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That noon, he sat down to dinner with us, and received a
heaped-up plate from my hands, as if he intended to make amends
for previous fasting.

“I’ve neither cold nor fever, Nelly,” he remarked, in allusion to
my morning’s speech; “and I’m ready to do justice to the food you
give me.”

He took his knife and fork, and was going to commence eating,
when the inclination appeared to become suddenly extinct. He
laid them on the table, looked eagerly towards the window, then
rose and went out.

We saw him walking to and fro in the garden while we
concluded our meal; and Earnshaw said he’d go and ask why he
would not dine: he thought we had grieved him some way.

“Well, is he coming?” cried Catherine, when her cousin

“Nay,” he answered; “but he’s not angry: he seemed rare and
pleased indeed; only, I made him impatient by speaking to him
twice; and then he bid me be off to you: he wondered how I could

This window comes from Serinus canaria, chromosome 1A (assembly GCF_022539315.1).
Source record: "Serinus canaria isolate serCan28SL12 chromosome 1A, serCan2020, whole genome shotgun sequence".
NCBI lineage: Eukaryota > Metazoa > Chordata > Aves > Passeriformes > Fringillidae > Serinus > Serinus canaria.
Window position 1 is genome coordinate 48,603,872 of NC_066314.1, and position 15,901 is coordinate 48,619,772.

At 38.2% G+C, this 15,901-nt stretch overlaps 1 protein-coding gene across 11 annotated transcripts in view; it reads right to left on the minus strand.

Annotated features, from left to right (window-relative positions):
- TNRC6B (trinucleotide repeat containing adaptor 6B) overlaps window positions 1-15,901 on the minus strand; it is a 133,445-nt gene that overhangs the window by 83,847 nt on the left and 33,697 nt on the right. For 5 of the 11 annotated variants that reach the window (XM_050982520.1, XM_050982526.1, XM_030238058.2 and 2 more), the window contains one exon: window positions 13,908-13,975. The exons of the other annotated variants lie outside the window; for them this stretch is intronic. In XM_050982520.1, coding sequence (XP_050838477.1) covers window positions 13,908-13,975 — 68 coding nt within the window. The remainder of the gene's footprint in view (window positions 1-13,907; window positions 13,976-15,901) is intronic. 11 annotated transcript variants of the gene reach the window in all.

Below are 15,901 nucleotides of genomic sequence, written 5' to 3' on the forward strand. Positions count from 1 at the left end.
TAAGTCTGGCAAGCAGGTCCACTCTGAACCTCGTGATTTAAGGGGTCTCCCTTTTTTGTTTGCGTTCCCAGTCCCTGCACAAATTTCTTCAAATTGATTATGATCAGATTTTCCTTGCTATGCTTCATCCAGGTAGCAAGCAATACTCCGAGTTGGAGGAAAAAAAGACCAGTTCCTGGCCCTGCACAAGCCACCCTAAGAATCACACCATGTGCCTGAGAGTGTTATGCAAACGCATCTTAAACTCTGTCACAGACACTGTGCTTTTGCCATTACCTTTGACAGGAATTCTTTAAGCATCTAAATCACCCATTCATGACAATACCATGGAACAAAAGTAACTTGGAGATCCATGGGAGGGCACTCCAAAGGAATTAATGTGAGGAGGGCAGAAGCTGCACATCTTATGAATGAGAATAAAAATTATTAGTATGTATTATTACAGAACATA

want the company of anybody else.”

I set his plate to keep warm on the fender; and after an hour or
two he re-entered, when the room was clear, in no degree
calmer--the same unnatural--it was unnatural--appearance of
joy under his black brows; the same bloodless hue; and his teeth
visible, now and then, in a kind of smile; his frame shivering, not
as one shivers with chill or weakness, but as a tight-stretched cord
vibrates--a strong thrilling, rather than trembling.

I will ask what is the matter, I thought; or who should? And I
exclaimed--“Have you heard any good news, Mr. Heathcliff? You
look uncommonly animated.”

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